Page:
The skipper and eight-man crew of the trawler Merchant Vanguard had a harrowing experience before being rescued by the Dunmore East lifeboat, and some of the men were suffering from fatigue and exposure when picked up. The trawler had been fishing of the south-east coast, and had on board a £1,000 cargo of fish. She was running to Dunmore East for shelter when she grounded on the rocks near Hook Head at 1.30 a.m. on Saturday.
Distress flares, which were fired immediately, were seen in Dunmore, and by the keepers of the Hook lighthouse, who telephoned the mechanic of the lifeboat. The lifeboat put to sea almost immediately. Meanwhile, the trawler crew got their lifeboat launched. Before abandoning ship the skipper, Mr. C. A. Wilson, learned by radiotelephone from another vessel, the Hosanna, that the Dunmore East lifeboat was on its way. After battling against the heavy seas, torrential rain and thick fog, the trawler crew found their lifeboat in danger of being swamped.
DOWN TO GUNWALES
Some of the crew were dressed only in their night-clothes, and they baled desperately to keep their dinghy afloat. When the Dunmore East lifeboat located the men at 3.30 a.m. the boat was down to its gunwales. The Merchant Vanguard crew - skipper, Mr. C. A. Wilson; mate, L.S. Gale; boatswain, F.C. Osbourne; chief engineer, T.D. Jones; deckhand, G. Setterfield; second engineer, W. Kelly; deckhand, Leslie Curtis; cook, G.A. Taylor; and deck trimer, T. Walsh - were taken to the Ocean View, where they were given warm clothes and refreshments.
Later on Saturday, attempts were made to refloat the trawler, with the help of two sister ships, the Merchant Venturer and the De Luxe [sic], but after the hawsers repeatedly broke the attempt was abandoned. By the evening, when Mr. Wilson and his crew left Waterford for home in the Great Western, the vessel had swung broadside on to the rocks and had a damaged cabin, fish hold and steering post and was badly holed aft.
From the West Wales Guardian of Friday 22nd June, 1956:
MILFORD TRAWLER AGROUND
CREW'S ORDEAL IN SMALL BOAT
Nine Milford Haven fishermen drifting helplessly in in a small open boat were rescued by a lifeboat off Dunmore, County Waterford, early on Saturday morning after a three-hour search in fog, darkness and heavy seas.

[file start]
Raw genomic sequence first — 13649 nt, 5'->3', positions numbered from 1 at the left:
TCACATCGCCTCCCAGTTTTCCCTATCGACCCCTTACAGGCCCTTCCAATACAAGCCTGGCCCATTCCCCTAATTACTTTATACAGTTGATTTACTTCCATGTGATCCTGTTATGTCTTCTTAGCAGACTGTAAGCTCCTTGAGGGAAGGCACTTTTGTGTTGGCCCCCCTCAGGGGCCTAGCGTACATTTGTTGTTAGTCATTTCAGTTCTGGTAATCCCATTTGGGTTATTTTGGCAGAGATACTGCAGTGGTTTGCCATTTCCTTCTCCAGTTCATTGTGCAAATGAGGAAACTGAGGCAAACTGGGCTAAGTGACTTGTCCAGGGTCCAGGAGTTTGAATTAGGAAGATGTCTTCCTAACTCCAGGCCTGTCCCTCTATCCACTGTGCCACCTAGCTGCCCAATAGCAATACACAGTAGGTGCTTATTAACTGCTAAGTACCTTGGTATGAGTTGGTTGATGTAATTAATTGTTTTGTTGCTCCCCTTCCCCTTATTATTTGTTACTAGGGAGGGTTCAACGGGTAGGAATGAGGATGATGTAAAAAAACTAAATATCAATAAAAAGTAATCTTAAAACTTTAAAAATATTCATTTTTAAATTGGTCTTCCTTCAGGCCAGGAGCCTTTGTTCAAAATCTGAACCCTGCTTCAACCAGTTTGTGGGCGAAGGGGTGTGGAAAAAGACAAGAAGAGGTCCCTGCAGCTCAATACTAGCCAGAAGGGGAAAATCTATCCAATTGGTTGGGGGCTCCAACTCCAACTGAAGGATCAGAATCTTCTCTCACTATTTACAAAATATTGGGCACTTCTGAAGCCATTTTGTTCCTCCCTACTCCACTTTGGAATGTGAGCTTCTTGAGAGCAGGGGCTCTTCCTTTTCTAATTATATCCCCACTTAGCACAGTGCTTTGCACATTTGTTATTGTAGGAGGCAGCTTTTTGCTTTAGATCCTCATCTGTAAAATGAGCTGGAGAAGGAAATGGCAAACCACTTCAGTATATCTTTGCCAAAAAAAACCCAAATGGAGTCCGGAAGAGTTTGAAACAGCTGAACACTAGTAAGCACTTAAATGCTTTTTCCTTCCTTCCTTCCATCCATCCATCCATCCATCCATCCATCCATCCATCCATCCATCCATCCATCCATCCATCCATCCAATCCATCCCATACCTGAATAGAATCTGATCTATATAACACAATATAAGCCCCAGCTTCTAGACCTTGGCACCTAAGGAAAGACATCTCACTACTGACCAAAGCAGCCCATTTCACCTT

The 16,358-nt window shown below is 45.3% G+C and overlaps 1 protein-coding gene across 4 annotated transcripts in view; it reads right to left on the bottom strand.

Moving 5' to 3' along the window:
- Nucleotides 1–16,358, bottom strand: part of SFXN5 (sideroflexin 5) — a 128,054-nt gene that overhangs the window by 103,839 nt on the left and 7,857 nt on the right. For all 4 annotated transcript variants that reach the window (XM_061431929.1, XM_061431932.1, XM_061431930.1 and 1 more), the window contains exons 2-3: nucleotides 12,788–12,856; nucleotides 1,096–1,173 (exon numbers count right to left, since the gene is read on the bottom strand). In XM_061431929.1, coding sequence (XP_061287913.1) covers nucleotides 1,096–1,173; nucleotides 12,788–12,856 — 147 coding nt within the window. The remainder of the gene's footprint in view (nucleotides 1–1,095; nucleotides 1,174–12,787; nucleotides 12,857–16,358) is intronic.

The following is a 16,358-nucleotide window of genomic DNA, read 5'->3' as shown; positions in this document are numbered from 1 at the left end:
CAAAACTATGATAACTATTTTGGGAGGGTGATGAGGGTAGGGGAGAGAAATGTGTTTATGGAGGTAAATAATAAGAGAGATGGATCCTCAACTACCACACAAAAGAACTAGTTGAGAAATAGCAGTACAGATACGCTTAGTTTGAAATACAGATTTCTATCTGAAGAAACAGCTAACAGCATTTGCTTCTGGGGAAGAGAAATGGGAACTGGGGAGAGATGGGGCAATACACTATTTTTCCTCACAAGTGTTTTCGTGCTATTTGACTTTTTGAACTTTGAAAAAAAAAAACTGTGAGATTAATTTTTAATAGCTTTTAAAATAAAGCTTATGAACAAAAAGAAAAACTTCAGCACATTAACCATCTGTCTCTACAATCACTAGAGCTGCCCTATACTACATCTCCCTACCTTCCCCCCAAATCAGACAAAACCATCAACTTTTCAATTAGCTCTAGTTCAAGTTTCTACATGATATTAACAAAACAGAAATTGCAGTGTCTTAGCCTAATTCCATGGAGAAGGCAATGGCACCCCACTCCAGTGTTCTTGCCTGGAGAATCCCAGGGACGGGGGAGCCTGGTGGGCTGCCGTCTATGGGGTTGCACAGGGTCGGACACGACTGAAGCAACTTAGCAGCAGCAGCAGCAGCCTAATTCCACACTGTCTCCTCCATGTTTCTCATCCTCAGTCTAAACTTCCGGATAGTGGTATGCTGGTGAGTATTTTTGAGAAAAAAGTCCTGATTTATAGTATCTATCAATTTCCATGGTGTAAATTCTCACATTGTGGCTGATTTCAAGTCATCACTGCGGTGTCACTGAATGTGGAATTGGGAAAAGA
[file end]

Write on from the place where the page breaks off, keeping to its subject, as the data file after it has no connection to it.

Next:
They were the Skipper and crew of the drifter-trawler Merchant Vanguard, which went on the rocks at The Hook, Dunmore, while seeking shelter in a sudden severe storm. After taking to the small boats [sic] the men endured a harrowing three hours trying to keep afloat in seas which threatened to swamp their dinghy and wind and rain which soaked and chilled them.
The Dunmore lifeboat found them with the water up to the seats in the small boat and the men in an exhausted condition.
A lifeboatman said: "They are lucky to be alive. They could not have lasted much longer in that tiny boat. It was pure chance that we came across them after searching so long."
The men saved were:- Skipper Charles A. Wilson, 71, Marble Hall Road; Mate, Leonard S. Gale, 31, Cromwell Road; Bosun, F. Osbourne, 32, Murray Road; Chief Engineer, T. Jones, 72, Gellyswick Road; Second Engineer, W. Kelly, Sunny View, Pill; Cook, G.A. Taylor, 18, St. Lawrence Avenue; Deckhands, L. Curtis, 62, Waterloo Road,; G. Setterfield, 12, Observatory Avenue, and Deckhand Trimmer T. Walsh, Robert Street.
Their calm co-operation as a crew undoubtedly played a large part in their escape. Skipper Wilson told our reporter: "Every member of the crew behaved magnificently and I am very proud of them. There was not a single grumbler."
Engineers Jones and Kelly added: "There was no panic at all. We worked as a team," and Cook Alfred Taylor commented, "Skipper Wilson never lost his head for one moment. He was a real hero."
"IMMENSE SWELL RUNNING"
Skipper Wilson described what happened. "On Friday night the wind had reached gale force and visibility was poor. I decided to make for the nearest shelter, the back of The Hook, near Dunmore. Visibility was down to nil. The wind and rain were terrific and an immense swell was running. Suddenly I sighted breaking water on the bow. I immediately ordered hard to port but the ship grounded."